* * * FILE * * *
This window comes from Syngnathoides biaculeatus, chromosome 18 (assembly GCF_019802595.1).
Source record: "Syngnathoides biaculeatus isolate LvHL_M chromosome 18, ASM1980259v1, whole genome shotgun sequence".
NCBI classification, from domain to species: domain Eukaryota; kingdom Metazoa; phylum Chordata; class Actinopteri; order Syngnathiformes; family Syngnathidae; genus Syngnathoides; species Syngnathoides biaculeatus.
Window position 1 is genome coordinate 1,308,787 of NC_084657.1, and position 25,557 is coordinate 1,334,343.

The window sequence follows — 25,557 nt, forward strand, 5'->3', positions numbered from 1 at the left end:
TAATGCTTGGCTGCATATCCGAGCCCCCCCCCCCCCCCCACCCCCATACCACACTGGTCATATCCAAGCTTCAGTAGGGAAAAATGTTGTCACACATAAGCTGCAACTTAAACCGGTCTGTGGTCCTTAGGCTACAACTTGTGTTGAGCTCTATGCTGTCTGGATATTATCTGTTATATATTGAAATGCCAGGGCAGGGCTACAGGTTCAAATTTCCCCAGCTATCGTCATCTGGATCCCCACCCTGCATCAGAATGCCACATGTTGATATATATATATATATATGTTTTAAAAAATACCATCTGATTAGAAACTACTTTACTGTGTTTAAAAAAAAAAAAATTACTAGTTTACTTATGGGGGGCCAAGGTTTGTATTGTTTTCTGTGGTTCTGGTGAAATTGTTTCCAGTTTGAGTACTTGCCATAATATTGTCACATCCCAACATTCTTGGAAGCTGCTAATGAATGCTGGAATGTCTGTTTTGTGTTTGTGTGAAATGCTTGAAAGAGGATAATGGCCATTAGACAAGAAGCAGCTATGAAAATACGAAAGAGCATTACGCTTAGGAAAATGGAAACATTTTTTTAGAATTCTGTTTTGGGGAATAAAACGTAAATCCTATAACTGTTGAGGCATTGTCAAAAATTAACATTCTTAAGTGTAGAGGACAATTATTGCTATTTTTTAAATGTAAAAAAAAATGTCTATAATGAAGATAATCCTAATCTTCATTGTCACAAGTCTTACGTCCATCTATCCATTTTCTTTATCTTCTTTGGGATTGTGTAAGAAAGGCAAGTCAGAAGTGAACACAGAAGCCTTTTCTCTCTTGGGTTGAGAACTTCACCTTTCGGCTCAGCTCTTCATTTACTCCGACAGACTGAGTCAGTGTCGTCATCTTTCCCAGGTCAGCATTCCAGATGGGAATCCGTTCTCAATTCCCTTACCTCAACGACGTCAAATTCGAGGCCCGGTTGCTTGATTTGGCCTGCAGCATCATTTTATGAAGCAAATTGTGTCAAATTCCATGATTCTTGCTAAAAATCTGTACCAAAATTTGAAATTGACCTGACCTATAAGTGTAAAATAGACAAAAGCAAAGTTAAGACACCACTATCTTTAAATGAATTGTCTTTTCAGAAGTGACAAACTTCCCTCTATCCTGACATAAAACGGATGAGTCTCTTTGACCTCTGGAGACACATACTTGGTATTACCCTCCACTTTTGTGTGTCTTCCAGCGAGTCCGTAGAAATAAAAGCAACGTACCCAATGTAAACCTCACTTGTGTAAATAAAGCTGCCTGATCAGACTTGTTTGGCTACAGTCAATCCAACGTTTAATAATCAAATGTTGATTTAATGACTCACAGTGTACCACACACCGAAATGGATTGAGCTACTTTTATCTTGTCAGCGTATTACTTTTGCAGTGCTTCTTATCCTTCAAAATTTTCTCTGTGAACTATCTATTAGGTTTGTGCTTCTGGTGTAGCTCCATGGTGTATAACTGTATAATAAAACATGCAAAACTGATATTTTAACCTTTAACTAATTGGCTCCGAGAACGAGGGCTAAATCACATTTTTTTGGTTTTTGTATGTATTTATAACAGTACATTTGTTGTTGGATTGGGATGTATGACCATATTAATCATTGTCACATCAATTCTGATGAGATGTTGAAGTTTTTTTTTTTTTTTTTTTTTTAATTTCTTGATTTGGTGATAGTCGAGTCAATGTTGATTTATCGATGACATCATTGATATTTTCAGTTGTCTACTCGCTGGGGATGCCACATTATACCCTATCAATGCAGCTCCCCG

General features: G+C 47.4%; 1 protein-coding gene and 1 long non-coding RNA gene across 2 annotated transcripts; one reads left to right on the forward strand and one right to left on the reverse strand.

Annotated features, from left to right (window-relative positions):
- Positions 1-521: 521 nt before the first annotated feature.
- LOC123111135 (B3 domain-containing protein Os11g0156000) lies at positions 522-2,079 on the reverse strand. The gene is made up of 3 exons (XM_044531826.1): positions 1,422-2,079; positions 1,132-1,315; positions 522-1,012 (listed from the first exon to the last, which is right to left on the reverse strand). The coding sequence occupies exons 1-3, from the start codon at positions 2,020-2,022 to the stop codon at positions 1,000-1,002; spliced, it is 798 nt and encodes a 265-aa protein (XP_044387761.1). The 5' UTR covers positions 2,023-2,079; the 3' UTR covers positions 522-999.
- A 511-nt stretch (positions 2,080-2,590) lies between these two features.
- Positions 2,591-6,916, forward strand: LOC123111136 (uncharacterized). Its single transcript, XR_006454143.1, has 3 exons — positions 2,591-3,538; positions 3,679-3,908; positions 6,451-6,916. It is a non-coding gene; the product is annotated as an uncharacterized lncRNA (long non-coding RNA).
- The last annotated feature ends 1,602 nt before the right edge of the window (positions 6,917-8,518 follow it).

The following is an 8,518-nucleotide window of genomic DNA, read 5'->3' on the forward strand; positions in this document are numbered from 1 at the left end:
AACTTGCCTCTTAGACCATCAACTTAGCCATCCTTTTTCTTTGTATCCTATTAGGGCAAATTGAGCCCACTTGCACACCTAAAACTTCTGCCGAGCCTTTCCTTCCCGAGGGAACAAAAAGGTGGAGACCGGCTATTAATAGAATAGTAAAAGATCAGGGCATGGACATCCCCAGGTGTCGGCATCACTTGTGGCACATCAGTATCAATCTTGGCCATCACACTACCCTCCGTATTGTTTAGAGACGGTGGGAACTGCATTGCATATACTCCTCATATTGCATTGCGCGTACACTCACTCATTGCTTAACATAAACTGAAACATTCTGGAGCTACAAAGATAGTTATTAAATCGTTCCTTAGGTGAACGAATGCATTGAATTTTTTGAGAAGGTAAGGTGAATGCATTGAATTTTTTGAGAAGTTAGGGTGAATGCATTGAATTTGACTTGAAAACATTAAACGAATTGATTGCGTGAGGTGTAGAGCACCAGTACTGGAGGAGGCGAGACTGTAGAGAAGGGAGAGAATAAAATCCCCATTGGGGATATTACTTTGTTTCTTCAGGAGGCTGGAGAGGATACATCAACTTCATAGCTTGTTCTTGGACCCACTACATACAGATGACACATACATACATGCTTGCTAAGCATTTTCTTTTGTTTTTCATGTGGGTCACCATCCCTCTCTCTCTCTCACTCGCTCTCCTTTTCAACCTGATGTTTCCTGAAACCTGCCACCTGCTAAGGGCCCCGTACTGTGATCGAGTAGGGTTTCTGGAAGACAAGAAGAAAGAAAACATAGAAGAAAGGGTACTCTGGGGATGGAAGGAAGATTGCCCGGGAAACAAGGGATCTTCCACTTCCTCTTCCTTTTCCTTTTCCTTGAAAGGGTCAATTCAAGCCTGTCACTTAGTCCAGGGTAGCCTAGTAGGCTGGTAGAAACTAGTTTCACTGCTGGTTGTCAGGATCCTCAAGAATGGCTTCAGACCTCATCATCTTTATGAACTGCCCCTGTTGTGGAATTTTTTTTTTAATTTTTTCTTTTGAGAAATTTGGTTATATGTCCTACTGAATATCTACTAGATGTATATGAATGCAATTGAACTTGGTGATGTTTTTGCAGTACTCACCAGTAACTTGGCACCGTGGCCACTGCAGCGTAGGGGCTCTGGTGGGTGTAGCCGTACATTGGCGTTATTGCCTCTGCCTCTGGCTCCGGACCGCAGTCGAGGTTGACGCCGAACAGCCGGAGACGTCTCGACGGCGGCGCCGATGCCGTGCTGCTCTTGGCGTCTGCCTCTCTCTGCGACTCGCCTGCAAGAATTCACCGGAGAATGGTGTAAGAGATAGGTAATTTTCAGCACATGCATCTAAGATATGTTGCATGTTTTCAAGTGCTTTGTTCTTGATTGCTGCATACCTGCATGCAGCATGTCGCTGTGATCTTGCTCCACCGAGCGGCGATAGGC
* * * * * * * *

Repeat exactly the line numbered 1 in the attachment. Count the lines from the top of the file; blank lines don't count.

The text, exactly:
This window comes from Syngnathoides biaculeatus, chromosome 18 (assembly GCF_019802595.1).